Democracy by definition is a political system based on publicity and openness. It is publicity and openness of the political debate that are the guarantee against the usurpation of public affairs and assets by tyrants and oligarchs. That was how it was planned by the architects of Greek democracy in the city-state of Thessaloniki, Clisthenes, Pericles and Demosthenes. The principles of publicity and openness are fundamental principles of the modern representative democracies. The questions of public importance are discussed on the Agora by the people of the Agora.
The principles of openness and publicity, much more than the principle of universal suffrage, guarantee to an optimal degree the rights of the separate citizen in respect to the others and in respect to the power of the state. These principles suggest that each separate citizen – as the mouthpiece of a political proposal or of a complaint about injustice – can state and check its social usefulness or admissibility in a public debate.
It should be underscored that the two principles are inseparable. Openness means that every political question can be put to public attention. And publicity suggests a public discussion that can eventually legitimize or dismiss the question posed. Legitimacy is the stamp that certifies public recognition and acceptance. It is in this way that a truly democratic society writes the program lines of the algorithm of its state government.
Only through complete openness and publicity can people achieve coexistence in a harmonious and just civilized society.
Just the opposite is suggested as an alternative for managing public affairs by the various kinds of secret societies. The lack of openness and publicity of the debate is their distinctive feature. Regardless of the brand under which they seek recognition and followers. Masons, Templars, revolutionary plots, intelligence communities, state security services and the like are designed and function as organized structures exactly for the purpose of justifying the solving of questions of public character and interest without openness and publicity.
I am not saying that there is no need for certain public issues to be solved in secret, far from it. The situations where the openness of public discussion can cost the freedom and even the life of freethinkers are numerous. Fighting tyranny, the mafia and terrorism requires confidentiality and a limited circle of participants. Nevertheless, if secret organizations really aim at the public good and justice, their actions should be made public sooner or later.
The Apostle of Bulgarian Freedom, Levski, kept a detailed record of every penny spent, so he can sooner or later give a public account of his activity. The intelligence services and the security services in democratic civilized societies regularly report to their parliaments. Not a single state in the world would allow the creation and functioning of secret societies and institutions outside public control.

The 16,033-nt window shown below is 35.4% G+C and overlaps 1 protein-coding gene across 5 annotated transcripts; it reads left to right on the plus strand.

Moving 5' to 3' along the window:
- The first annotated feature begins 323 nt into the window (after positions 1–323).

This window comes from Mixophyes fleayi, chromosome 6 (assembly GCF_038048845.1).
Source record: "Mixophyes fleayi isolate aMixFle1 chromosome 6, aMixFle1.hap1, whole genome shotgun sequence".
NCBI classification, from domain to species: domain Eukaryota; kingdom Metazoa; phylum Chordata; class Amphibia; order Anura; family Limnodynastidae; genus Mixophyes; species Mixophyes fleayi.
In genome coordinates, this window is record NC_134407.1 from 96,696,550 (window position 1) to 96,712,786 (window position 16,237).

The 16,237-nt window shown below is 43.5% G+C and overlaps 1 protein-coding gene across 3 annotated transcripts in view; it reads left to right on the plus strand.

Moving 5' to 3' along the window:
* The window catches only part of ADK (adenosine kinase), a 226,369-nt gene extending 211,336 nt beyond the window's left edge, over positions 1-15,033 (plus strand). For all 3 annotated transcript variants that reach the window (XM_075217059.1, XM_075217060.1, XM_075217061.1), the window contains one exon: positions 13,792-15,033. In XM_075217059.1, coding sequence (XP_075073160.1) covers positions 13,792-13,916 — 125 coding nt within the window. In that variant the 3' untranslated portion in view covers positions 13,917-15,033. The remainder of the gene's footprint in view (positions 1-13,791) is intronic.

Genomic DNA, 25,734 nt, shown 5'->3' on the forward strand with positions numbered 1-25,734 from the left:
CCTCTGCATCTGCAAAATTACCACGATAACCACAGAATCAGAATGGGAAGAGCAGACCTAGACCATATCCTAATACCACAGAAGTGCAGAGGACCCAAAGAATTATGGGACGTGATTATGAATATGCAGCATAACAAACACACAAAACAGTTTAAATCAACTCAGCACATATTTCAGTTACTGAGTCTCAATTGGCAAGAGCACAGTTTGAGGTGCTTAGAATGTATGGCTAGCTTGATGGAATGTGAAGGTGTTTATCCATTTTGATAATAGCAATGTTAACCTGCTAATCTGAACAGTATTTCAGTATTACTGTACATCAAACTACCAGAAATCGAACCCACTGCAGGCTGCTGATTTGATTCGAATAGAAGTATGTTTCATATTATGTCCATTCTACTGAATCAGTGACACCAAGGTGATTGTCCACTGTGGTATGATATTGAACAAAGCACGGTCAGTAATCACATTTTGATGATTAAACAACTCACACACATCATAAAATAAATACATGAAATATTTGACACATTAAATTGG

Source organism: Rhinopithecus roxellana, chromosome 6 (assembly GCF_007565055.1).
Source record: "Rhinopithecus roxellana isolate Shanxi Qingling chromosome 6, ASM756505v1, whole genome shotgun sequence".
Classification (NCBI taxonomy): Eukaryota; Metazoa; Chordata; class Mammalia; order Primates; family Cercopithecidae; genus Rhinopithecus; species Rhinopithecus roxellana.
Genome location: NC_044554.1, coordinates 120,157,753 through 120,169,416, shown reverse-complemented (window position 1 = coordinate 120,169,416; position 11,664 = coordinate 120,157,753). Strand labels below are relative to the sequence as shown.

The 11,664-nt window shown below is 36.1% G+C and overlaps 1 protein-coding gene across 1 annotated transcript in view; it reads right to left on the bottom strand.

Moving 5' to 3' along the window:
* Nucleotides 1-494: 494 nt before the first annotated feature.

In other words, in order for a secret society to be recognized as legitimate, it has to serve the solving of a public task. The secret societies that do not serve a public goal seek legitimacy through verbal jugglery, complex rituals and magnificent costumes. The more incomprehensible their external manifestations are, the more likely the egoistic purpose of their existence. Most often it is a question of a most banal possibility for trading political influence and concealing unregulated connections and arrangements.
Such should be the principles of institution building in societies capable of solving their problems in harmony and justice. Which of course is not a given thing but a constitutional goal. A goal that needs argumentation and efforts. The main responsibility for that is entrusted to the intellectual elite by the public.
A society that has ceased allocating funds from the state budget to the selection and education of quality intellectual potential is doomed to deep existential crisis. The lack of a quality intellectual elite means lack of competent staff for the state administration, of capable engineers and builders, of successful entrepreneurs, of doctors and teachers, of freethinking artists.
If there is no truly competent and responsible intellectual elite, the place of intellectuals is taken by illiterate and immoral individuals who are led by the ruthless instinct for their own survival and well-being. Such individuals shun openness and publicity, because they will immediately reveal their inability to manage public affairs. Hence, their illegitimacy. As well as the lack of reason for them to receive the material and moral privileges associated with public functions.
It is quite natural then that secret societies abound in societies in crisis and that the openness and publicity of public servants flags.
 Agora is the central square in ancient Greek city-states that served as a marketplace and as a venue for all-citizen meetings at the same time.
*By analogy with the popular book series of John Wiley & Sons publishing house. The books in this series are distinguished for the simple and popular language in which they present relatively complex topics with a lot of illustrations, humor and fun.